Edit: When I think about it maybe i build something wrong with the first minerd. I'm new to such things. Now I used the prebuilt binary.

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December 20, 2011, 07:12:12 AM
 #49

Im seeing very impressive speedups on Core 2 duos and quads. Less impressive on my AMD machines and an old P4. unfortunately this speed bump course does little to increase profitability of litecoin mining, which is currently pretty much non existent, since everyone will upgrade heh. But great job tweaking the code!

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December 20, 2011, 09:55:35 AM
 #50

It seems to me that speed boost is higher for old machines than for new ones. If i'm right then it's very good feature. It helps those who own obsolete computers to compete with the others.
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December 20, 2011, 11:12:35 AM
 #51

I have a handful of boxes with Pentium D 2.8 GHz cpu's (820's I think) and this version of cpuminer is actually slower than artforz's

I'm not sure what's going on with these boxes, but artforz's runs at 1.48 khash/s/thread (two threads) while pooler's is only doing 1.40  I know its a tiny difference, but still seems strange to me.  I've tried recompiling each with varying CFLAGS and seen no change.

This is under ubuntu 10.04 LTS completely updated.

Any one else seen this or have ideas?

Uhm, bizarre. I have never worked with Pentium D's, so... let me have a look at Wikipedia... ok, these basically seem to be 64-bit-enabled dual-core Pentium 4's (i.e. Netburst arch).
Judging from the results, I guess you are running a 32-bit environment, but still I don't understand how the new version could be slower.
Anyone else with a Pentium D can confirm this issue?

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December 20, 2011, 02:57:46 PM
 #52

Holy crap.

My hashrate per thread jumped from 1.7 khash/sec per thread to 3.2 khash/sec per thread. Shocked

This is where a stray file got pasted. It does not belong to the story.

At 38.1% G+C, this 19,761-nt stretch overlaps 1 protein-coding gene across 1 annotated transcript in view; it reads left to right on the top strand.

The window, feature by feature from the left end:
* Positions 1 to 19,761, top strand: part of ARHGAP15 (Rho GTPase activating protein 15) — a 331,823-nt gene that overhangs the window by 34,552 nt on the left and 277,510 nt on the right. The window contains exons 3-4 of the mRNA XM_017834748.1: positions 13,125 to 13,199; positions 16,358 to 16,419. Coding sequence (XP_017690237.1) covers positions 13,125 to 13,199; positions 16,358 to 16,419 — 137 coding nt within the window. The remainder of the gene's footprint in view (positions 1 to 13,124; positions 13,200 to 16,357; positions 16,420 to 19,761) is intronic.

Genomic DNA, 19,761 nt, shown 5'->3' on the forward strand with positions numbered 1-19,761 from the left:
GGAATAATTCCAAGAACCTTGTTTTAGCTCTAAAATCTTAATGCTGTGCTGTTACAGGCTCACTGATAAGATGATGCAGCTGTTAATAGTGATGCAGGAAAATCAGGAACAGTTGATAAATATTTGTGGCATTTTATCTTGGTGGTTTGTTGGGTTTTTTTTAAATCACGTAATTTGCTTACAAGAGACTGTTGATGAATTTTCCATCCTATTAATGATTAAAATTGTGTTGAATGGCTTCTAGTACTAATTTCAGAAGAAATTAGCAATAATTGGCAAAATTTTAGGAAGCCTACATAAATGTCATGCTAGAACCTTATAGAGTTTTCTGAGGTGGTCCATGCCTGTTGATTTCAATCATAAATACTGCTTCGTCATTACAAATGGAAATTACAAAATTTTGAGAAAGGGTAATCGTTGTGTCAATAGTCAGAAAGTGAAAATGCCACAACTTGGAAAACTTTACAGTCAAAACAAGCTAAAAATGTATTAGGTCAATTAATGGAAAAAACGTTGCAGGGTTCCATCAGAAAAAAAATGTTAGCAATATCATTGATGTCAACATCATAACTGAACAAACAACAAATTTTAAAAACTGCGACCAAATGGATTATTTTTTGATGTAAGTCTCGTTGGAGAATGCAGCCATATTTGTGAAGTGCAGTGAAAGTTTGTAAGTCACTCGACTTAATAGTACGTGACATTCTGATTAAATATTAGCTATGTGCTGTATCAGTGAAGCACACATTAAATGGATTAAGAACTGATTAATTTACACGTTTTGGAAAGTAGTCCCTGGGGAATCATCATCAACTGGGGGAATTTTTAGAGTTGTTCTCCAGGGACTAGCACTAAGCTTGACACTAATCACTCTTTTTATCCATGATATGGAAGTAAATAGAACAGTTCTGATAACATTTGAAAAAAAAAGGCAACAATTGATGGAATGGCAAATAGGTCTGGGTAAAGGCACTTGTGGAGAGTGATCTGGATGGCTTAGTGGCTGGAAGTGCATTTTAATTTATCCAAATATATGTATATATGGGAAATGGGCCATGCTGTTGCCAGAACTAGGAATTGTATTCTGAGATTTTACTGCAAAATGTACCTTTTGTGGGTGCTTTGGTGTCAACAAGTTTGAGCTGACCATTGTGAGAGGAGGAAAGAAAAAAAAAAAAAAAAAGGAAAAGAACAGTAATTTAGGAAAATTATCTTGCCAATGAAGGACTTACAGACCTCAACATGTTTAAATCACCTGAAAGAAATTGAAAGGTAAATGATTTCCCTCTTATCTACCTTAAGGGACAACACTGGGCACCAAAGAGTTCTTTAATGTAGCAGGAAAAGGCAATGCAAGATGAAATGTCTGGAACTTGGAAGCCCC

And with full firepower it's now 13 khash/sec in total. Amazing!

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December 20, 2011, 03:25:28 PM
 #53

I have a handful of boxes with Pentium D 2.8 GHz cpu's (820's I think) and this version of cpuminer is actually slower than artforz's

I'm not sure what's going on with these boxes, but artforz's runs at 1.48 khash/s/thread (two threads) while pooler's is only doing 1.40  I know its a tiny difference, but still seems strange to me.  I've tried recompiling each with varying CFLAGS and seen no change.

This is under ubuntu 10.04 LTS completely updated.

Any one else seen this or have ideas?

Uhm, bizarre. I have never worked with Pentium D's, so... let me have a look at Wikipedia... ok, these basically seem to be 64-bit-enabled dual-core Pentium 4's (i.e. Netburst arch).
Judging from the results, I guess you are running a 32-bit environment, but still I don't understand how the new version could be slower.
Anyone else with a Pentium D can confirm this issue?

I'll check on a work machine in a bit, but I'm not sure which artforz miner he was using. I'm only going to see what the new kh/s is with a 32 bit os and miner.

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December 20, 2011, 04:17:31 PM
 #54

Here are my results:

Intel(R) Core(TM) i7 CPU       Q 740  @ 1.73GHz

8 threads
0,8 khash/thread => 2 khash/thread

Intel(R) Xeon(R) CPU           X3430  @ 2.40GHz

4 threads
2,2 khash/thread => 3,6 khash/thread

and just for the fun of it:

AMD Sempron(tm) Processor 3200+

2 threads
0,8 khash/thread => 0,9 khash/thread

Optimal CFLAGS determined with this method: http://blog.mybox.ro/2011/11/02/how-to-recompile-software-with-hardware-optimizations/
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December 20, 2011, 04:19:53 PM
 #55

I have a handful of boxes with Pentium D 2.8 GHz cpu's (820's I think) and this version of cpuminer is actually slower than artforz's

I'm not sure what's going on with these boxes, but artforz's runs at 1.48 khash/s/thread (two threads) while pooler's is only doing 1.40  I know its a tiny difference, but still seems strange to me.  I've tried recompiling each with varying CFLAGS and seen no change.

This is under ubuntu 10.04 LTS completely updated.

Any one else seen this or have ideas?

Uhm, bizarre. I have never worked with Pentium D's, so... let me have a look at Wikipedia... ok, these basically seem to be 64-bit-enabled dual-core Pentium 4's (i.e. Netburst arch).